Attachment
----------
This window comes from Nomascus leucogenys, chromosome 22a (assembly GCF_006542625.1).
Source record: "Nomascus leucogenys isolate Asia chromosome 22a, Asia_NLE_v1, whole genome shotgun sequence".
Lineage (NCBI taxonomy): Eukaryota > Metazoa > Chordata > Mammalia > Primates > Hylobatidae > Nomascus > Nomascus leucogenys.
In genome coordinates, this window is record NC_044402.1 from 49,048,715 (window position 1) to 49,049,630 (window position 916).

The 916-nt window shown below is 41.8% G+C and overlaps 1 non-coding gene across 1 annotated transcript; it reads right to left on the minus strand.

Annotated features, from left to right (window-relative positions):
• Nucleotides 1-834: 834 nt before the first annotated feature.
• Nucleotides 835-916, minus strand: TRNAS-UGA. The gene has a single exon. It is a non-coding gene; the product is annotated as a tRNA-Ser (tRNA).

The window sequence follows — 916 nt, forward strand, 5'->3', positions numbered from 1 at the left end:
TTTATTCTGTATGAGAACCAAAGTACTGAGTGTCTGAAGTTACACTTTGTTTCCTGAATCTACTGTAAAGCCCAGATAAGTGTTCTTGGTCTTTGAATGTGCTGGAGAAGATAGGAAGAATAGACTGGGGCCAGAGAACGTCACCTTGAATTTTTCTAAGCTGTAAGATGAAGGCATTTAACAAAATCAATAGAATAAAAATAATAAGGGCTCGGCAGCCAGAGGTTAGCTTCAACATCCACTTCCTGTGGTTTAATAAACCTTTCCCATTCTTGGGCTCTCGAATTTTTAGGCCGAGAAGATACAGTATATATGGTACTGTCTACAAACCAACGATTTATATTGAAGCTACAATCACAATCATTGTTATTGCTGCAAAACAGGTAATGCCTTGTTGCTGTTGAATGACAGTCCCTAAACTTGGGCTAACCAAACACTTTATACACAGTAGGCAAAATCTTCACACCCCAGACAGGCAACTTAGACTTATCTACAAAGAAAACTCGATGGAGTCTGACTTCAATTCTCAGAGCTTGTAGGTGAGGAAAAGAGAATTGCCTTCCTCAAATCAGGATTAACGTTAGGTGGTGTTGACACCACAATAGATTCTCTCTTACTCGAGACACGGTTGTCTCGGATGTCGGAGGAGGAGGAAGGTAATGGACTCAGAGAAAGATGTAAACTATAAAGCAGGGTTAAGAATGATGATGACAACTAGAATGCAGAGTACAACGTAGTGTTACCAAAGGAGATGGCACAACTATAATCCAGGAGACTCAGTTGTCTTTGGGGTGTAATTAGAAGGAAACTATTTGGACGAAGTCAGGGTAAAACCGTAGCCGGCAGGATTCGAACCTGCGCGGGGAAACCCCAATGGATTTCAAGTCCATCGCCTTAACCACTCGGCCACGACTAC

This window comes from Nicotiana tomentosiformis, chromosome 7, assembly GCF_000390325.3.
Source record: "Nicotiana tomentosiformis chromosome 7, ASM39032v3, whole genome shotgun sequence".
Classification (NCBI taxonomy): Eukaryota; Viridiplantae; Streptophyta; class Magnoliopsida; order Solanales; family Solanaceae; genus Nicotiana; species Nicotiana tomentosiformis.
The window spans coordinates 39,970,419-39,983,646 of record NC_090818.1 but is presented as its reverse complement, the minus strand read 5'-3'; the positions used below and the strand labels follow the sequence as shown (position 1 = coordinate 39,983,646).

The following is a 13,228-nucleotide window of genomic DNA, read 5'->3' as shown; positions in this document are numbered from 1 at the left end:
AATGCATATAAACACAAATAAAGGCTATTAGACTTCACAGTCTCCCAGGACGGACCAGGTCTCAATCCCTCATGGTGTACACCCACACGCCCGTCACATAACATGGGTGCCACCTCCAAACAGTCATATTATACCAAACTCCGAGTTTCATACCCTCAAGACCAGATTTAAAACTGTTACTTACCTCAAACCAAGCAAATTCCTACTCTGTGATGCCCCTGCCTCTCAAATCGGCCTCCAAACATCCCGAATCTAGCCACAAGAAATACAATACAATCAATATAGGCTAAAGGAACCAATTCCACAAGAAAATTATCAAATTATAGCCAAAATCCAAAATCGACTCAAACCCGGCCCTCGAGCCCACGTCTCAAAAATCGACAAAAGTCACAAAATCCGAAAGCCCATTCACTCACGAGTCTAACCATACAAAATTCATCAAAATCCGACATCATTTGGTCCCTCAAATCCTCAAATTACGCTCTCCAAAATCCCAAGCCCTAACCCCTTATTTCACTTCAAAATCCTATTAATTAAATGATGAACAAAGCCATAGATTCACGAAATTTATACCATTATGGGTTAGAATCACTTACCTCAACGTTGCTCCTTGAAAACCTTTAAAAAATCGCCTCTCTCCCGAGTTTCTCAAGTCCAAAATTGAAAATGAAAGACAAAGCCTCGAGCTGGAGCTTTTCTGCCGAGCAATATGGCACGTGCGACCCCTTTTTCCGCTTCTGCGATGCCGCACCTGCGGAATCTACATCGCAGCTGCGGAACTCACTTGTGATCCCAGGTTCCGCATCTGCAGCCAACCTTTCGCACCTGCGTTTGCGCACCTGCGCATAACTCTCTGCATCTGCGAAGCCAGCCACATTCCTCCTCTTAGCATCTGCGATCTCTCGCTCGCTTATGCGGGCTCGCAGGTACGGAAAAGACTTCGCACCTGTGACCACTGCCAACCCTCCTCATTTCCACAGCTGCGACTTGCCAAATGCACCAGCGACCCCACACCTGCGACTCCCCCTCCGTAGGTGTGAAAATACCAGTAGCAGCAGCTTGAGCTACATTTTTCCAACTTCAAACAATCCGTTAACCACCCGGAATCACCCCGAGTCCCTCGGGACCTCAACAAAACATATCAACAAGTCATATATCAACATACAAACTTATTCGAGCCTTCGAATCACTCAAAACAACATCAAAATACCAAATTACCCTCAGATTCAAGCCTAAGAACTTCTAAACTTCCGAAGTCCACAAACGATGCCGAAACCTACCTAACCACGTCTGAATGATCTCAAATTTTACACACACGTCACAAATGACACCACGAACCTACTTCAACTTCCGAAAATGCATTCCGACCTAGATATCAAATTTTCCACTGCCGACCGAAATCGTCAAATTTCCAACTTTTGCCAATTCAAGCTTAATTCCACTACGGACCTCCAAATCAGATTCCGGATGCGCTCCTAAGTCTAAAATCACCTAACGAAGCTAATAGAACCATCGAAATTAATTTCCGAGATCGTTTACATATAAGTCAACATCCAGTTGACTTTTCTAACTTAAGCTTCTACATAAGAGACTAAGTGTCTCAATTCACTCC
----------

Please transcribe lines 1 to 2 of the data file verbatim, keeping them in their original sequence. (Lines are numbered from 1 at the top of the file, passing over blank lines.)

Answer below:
This window comes from Nomascus leucogenys, chromosome 22a (assembly GCF_006542625.1).
Source record: "Nomascus leucogenys isolate Asia chromosome 22a, Asia_NLE_v1, whole genome shotgun sequence".